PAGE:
You can’t do layout with InCopy and quite frankly if you already have InDesign you don’t need.

           

           

           

          InCopy is for editing InDesign content and you already have InDesign for that.

           

           

           

          That said, my top two recommendations for newbies.

           

           

           

          1.       Buy this book: http://amzn.to/RkNac9

           

          2.       Check out the video training on Lynda.com. This link will give you a free one week trial: http://bit.ly/fcGpiI

           

           

           

          Bob

          • 2. Re: Solid InDesign learning resources for newbie?
            peter minneapolis Level 4

            Bob's book and video recommendations are spot on for beginners.

             

            However, to address your specific question, try a Google search for terms like "InDesign autoflow place text import," "InDesign import openoffice," without quotes. "autoflow" is how you insert multiple pages of content. "place" is how you get the content from other files.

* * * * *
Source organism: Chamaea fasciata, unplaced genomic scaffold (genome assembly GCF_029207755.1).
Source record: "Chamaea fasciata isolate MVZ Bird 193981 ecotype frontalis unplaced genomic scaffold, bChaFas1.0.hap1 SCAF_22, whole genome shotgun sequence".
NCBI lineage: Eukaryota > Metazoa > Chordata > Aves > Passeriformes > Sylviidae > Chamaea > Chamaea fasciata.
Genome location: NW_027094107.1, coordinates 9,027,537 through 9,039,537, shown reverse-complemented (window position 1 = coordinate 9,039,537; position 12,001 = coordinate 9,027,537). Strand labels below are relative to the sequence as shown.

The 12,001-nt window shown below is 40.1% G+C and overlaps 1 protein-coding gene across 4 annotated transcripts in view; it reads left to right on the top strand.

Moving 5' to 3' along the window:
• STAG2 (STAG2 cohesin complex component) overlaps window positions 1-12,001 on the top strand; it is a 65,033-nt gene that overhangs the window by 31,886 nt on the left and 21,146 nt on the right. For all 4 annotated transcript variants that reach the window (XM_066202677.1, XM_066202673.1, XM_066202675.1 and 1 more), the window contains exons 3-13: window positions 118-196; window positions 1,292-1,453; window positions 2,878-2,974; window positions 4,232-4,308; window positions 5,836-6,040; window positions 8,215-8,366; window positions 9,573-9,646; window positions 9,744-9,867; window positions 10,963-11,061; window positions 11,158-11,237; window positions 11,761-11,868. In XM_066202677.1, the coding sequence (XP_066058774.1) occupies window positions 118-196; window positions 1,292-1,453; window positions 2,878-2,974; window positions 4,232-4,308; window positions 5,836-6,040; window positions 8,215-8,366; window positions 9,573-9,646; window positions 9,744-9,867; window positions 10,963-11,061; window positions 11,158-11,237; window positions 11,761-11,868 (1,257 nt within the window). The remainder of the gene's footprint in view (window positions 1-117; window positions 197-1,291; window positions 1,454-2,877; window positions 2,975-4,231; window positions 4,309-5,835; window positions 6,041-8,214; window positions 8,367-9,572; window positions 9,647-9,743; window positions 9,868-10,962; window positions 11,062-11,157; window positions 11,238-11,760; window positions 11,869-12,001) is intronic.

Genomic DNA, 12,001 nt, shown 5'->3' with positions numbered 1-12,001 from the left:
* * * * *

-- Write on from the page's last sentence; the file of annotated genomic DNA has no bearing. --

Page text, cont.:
If your print provider accepts PDFs, and your OpenOffice project is already laid out the way you want it to be, you could consider creating a PDF from the OpenOffice documents. On Windows, you may need full Acrobat to create PDF from OpenOffice, unless OpenOffice can export directly to PDF. On Mac, you can choose PDF from the dialog box when you choose File > Print, then choose Adobe PDF from the pull-down menu. Ask your print provider to advise about any specific settings they need for creating PDFs.